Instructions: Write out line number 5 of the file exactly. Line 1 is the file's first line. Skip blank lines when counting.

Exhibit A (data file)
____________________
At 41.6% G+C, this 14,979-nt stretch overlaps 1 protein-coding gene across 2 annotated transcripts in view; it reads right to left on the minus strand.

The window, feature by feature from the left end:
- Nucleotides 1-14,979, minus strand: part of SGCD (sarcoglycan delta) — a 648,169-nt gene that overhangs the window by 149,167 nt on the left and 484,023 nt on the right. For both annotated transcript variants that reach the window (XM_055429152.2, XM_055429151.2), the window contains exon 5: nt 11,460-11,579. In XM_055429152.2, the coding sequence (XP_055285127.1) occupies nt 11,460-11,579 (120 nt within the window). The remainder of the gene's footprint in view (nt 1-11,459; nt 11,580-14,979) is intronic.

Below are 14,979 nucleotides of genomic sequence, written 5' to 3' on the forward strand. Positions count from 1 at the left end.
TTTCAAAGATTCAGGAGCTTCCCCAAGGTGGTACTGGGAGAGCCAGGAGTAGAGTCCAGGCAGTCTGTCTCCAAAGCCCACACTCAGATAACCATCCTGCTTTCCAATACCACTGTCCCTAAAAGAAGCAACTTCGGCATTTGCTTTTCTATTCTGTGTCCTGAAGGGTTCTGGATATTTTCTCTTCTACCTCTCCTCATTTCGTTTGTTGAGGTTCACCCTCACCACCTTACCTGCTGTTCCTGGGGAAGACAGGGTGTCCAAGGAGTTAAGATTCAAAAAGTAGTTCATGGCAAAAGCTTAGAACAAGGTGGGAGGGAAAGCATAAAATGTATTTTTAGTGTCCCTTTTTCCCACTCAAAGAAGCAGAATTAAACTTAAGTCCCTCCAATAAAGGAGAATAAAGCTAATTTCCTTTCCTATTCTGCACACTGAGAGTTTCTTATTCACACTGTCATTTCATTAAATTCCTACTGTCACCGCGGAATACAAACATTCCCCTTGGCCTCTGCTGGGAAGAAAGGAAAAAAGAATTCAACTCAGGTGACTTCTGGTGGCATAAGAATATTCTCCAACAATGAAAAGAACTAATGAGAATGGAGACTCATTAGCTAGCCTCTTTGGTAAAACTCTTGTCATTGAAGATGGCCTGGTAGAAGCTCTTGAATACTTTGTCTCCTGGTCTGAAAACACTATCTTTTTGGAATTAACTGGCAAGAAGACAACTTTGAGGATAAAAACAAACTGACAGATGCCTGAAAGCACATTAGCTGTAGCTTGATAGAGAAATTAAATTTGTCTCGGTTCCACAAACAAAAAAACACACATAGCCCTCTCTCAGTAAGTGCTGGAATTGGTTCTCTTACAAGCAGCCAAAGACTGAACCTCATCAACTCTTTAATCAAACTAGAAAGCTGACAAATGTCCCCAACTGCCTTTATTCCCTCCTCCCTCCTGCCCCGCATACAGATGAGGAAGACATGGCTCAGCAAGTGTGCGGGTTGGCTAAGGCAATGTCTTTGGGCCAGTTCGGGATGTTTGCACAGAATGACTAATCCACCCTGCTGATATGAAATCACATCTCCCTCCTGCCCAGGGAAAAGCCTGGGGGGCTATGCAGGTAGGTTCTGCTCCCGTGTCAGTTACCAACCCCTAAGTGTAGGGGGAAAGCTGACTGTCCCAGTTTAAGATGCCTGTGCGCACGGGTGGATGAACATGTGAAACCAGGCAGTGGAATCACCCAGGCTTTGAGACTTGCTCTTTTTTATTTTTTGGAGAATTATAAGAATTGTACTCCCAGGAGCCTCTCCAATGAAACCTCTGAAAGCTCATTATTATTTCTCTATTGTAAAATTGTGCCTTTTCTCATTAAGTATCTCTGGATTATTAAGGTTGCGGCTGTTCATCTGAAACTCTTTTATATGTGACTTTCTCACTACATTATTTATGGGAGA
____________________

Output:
TTTCAAAGATTCAGGAGCTTCCCCAAGGTGGTACTGGGAGAGCCAGGAGTAGAGTCCAGGCAGTCTGTCTCCAAAGCCCACACTCAGATAACCATCCTGCTTTCCAATACCACTGTCCCTAAAAGAAGCAACTTCGGCATTTGCTTTTCTATTCTGTGTCCTGAAGGGTTCTGGATATTTTCTCTTCTACCTCTCCTCATTTCGTTTGTTGAGGTTCACCCTCACCACCTTACCTGCTGTTCCTGGGGAAGACAGGGTGTCCAAGGAGTTAAGATTCAAAAAGTAGTTCATGGCAAAAGCTTAGAACAAGGTGGGAGGGAAAGCATAAAATGTATTTTTAGTGTCCCTTTTTCCCACTCAAAGAAGCAGAATTAAACTTAAGTCCCTCCAATAAAGGAGAATAAAGCTAATTTCCTTTCCTATTCTGCACACTGAGAGTTTCTTATTCACACTGTCATTTCATTAAATTCCTACTGTCACCGCGGAATACAAACATTCCCCTTGGCCTCTGCTGGGAAGAAAGGAAAAAAGAATTCAACTCAGGTGACTTCTGGTGGCATAAGAATATTCTCCAACAATGAAAAGAACTAATGAGAATGGAGACTCATTAGCTAGCCTCTTTGGTAAAACTCTTGTCATTGAAGATGGCCTGGTAGAAGCTCTTGAATACTTTGTCTCCTGGTCTGAAAACACTATCTTTTTGGAATTAACTGGCAAGAAGACAACTTTGAGGATAAAAACAAACTGACAGATGCCTGAAAGCACATTAGCTGTAGCTTGATAGAGAAATTAAATTTGTCTCGGTTCCACAAACAAAAAAACACACATAGCCCTCTCTCAGTAAGTGCTGGAATTGGTTCTCTTACAAGCAGCCAAAGACTGAACCTCATCAACTCTTTAATCAAACTAGAAAGCTGACAAATGTCCCCAACTGCCTTTATTCCCTCCTCCCTCCTGCCCCGCATACAGATGAGGAAGACATGGCTCAGCAAGTGTGCGGGTTGGCTAAGGCAATGTCTTTGGGCCAGTTCGGGATGTTTGCACAGAATGACTAATCCACCCTGCTGATATGAAATCACATCTCCCTCCTGCCCAGGGAAAAGCCTGGGGGGCTATGCAGGTAGGTTCTGCTCCCGTGTCAGTTACCAACCCCTAAGTGTAGGGGGAAAGCTGACTGTCCCAGTTTAAGATGCCTGTGCGCACGGGTGGATGAACATGTGAAACCAGGCAGTGGAATCACCCAGGCTTTGAGACTTGCTCTTTTTTATTTTTTGGAGAATTATAAGAATTGTACTCCCAGGAGCCTCTCCAATGAAACCTCTGAAAGCTCATTATTATTTCTCTATTGTAAAATTGTGCCTTTTCTCATTAAGTATCTCTGGATTATTAAGGTTGCGGCTGTTCATCTGAAACTCTTTTATATGTGACTTTCTCACTACATTATTTATGGGAGA